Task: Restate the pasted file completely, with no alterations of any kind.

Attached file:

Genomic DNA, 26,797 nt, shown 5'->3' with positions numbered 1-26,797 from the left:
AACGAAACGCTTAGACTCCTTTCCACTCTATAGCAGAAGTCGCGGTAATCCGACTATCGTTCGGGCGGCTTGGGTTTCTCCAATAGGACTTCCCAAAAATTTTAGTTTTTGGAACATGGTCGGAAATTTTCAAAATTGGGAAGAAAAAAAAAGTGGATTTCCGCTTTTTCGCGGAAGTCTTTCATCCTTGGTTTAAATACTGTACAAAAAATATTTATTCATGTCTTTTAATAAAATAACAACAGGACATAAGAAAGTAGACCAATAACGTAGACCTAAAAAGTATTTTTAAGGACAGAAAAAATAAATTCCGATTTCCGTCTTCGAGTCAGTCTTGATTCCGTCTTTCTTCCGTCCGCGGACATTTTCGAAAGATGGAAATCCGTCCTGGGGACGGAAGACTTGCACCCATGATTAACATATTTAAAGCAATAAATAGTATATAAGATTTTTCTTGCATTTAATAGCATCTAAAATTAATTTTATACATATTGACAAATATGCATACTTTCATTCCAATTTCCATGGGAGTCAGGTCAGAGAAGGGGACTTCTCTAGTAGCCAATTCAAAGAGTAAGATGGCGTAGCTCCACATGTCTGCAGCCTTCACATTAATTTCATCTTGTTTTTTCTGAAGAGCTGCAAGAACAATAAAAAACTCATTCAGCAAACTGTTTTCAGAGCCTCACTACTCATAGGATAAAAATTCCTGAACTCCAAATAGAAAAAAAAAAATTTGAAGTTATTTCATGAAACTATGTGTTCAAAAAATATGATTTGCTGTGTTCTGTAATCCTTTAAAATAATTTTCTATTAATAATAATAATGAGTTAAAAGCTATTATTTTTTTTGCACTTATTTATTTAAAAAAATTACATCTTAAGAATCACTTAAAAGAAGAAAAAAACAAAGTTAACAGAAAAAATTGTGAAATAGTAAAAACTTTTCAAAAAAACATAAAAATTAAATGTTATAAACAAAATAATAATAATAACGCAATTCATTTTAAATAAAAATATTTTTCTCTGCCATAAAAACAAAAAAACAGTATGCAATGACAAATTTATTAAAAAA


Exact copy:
Genomic DNA, 26,797 nt, shown 5'->3' with positions numbered 1-26,797 from the left:
AACGAAACGCTTAGACTCCTTTCCACTCTATAGCAGAAGTCGCGGTAATCCGACTATCGTTCGGGCGGCTTGGGTTTCTCCAATAGGACTTCCCAAAAATTTTAGTTTTTGGAACATGGTCGGAAATTTTCAAAATTGGGAAGAAAAAAAAAGTGGATTTCCGCTTTTTCGCGGAAGTCTTTCATCCTTGGTTTAAATACTGTACAAAAAATATTTATTCATGTCTTTTAATAAAATAACAACAGGACATAAGAAAGTAGACCAATAACGTAGACCTAAAAAGTATTTTTAAGGACAGAAAAAATAAATTCCGATTTCCGTCTTCGAGTCAGTCTTGATTCCGTCTTTCTTCCGTCCGCGGACATTTTCGAAAGATGGAAATCCGTCCTGGGGACGGAAGACTTGCACCCATGATTAACATATTTAAAGCAATAAATAGTATATAAGATTTTTCTTGCATTTAATAGCATCTAAAATTAATTTTATACATATTGACAAATATGCATACTTTCATTCCAATTTCCATGGGAGTCAGGTCAGAGAAGGGGACTTCTCTAGTAGCCAATTCAAAGAGTAAGATGGCGTAGCTCCACATGTCTGCAGCCTTCACATTAATTTCATCTTGTTTTTTCTGAAGAGCTGCAAGAACAATAAAAAACTCATTCAGCAAACTGTTTTCAGAGCCTCACTACTCATAGGATAAAAATTCCTGAACTCCAAATAGAAAAAAAAAAATTTGAAGTTATTTCATGAAACTATGTGTTCAAAAAATATGATTTGCTGTGTTCTGTAATCCTTTAAAATAATTTTCTATTAATAATAATAATGAGTTAAAAGCTATTATTTTTTTTGCACTTATTTATTTAAAAAAATTACATCTTAAGAATCACTTAAAAGAAGAAAAAAACAAAGTTAACAGAAAAAATTGTGAAATAGTAAAAACTTTTCAAAAAAACATAAAAATTAAATGTTATAAACAAAATAATAATAATAACGCAATTCATTTTAAATAAAAATATTTTTCTCTGCCATAAAAACAAAAAAACAGTATGCAATGACAAATTTATTAAAAAA